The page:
Blog Tags: Pacific Expedition 2013
On our recent Pacific expedition, Oceana took a camera where none has gone before -- to the ocean depths off the Oregon coast. Our Remotely Operated Vehicle (ROV) captured rare seafloor habitat -- tiny rockfish hiding in barrel sponges, corals, and giant glass sponges up to two hundred years old. The footage surprised even the expedition crew!
"Many of these places have never been seen before; they're too deep, too far offshore...We were absolutely astonished by what we saw," explained expedition leader Ben Enticknap.
August 27, 2013
Today was the final day of our Pacific research expedition off the Oregon coast. We left Newport before daybreak bound for Stonewall Bank, more than 15 miles west. The seas calmed overnight and we had perfect conditions for conducting our research dives.
August 26, 2013
We didn’t know what we might find in the Heceta Bank region off the central Oregon coast. It is one of the largest reef complexes off the Pacific Northwest coast, once nominated to be a National Marine Sanctuary because of its ecological significance. There have been a few research dives in the area, but nobody has done underwater surveys in the area we were going to today.
August 25, 2013
Daisy to North Heceta Bank
Today we completed two dives on the north/northwest slope of Daisy Bank. Seven hundred feet below the surface we saw small red gorgonian corals attached to large boulders, glass sponge, barrel sponge, rockfish and box crab. At one point a large ray flew right under our ROV.
August 24, 2013
We faced some new challenges today and took some new risks. We made our deepest dive yet with the ROV to 1,170 feet. We also did our first night dive.
After sunset we dove the ROV to 600 feet at Daisy Bank. The area is currently protected from bottom trawling as an “essential fish habitat conservation area” as a result of Oceana’s 2005 proposal to the Pacific Fishery Management Council. We are now proposing expanding the area to include additional sensitive habitat features adjacent to the current site.
August 23, 2013
We spent the night last night drifting aboard the Miss Linda, forty miles offshore. The seas stayed calm and we were rocked to sleep by a gentle ocean swell. This morning we dove on an area we’ve named the “Siletz Hotspot”. Far west of the Siletz River estuary, this area appears to be a relative hotspot for coral and sponge bycatch observed in the West Coast groundfish bottom trawl fishery. We did not know what we would find, a heavily trawled seafloor or islands of undisturbed paradise.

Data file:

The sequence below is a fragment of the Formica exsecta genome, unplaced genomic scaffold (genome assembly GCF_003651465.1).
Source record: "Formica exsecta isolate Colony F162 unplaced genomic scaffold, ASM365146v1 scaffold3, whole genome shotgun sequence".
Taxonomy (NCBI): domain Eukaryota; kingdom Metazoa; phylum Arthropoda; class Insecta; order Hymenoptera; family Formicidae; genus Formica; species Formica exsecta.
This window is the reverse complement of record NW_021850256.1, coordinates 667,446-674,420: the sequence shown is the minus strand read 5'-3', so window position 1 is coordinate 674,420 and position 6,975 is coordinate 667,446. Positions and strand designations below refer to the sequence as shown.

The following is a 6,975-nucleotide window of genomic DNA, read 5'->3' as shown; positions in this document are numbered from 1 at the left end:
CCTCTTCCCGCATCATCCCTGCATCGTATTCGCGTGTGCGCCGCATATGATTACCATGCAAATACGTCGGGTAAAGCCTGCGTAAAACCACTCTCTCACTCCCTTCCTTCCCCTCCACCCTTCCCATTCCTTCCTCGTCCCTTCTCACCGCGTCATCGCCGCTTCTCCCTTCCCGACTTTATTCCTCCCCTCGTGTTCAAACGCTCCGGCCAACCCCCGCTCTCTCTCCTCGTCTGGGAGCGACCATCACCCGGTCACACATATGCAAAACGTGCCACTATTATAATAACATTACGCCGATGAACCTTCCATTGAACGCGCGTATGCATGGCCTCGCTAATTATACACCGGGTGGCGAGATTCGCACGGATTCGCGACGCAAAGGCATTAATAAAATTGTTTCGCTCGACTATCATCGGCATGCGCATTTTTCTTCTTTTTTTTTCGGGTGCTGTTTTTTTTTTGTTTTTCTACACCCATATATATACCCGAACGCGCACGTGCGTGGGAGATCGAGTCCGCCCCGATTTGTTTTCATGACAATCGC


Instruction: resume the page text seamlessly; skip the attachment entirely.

August 21, 2013
Siletz Reef/ Cascade Head
Today we departed Newport at 5 a.m. bound for the Siletz Reef off Lincoln City, Oregon. Large ocean swells rocked us in our bunks as Captain Bob Pedro steered the Miss Linda to our first dive site. We’ve been planning this expedition for many months and the excitement and anticipation was all leading to this. None of us were sure exactly what our ROV would reveal below the surface of the ocean, and we were eager to find out.
August 20, 2013
Pacific Important Ecological Area Expedition
Kicking off our 2013 Pacific Expedition, our Oceana crew arrived yesterday in Portland, Oregon, from Chile, California, and Alaska and united with our Oregon expedition leader, Ben Enticknap. Today in Newport, the Port was bustling with activity.
August 22, 2013
South Nehalem Reef
We awoke this morning to calm seas and a beautiful sunrise coming up over Oregon’s Cape Lookout. Knowing it would be the last land we’d see for the next six days, we motored offshore for three hours and arrived at South Nehalem Reef; over 20 miles off the coast. Getting the remotely operated vehicle (ROV) set up, our deployment and retrieval operations had already become second nature. Attracted by the only vessel in sight, hundreds of seabirds flocked our boat. They are likely accustomed to getting a fisherman’s scraps or bycatch tossed overboard. We were joined by albatross, sooty shearwaters, storm petrels, several species of gulls, and our favorites: tufted puffins. But the only thing we were sending over the side of the Miss Linda was our ROV.
Anticipation and excitement is building as Oceana’s U.S. West Coast staff prepares for seven days at sea exploring and filming largely undocumented coral and sponge colonies off the coast of Oregon!
We will be deploying a Remotely Operated Vehicle (ROV) along offshore banks and canyons containing rocky reefs and soft substrates at depths up to 1,300 feet. Some of these areas, including North Heceta Bank and Siletz Hotspot have not previously been explored with an ROV. During the expedition we hope to capture footage of glass sponges, gorgonian corals, black corals, sea whips, and more.
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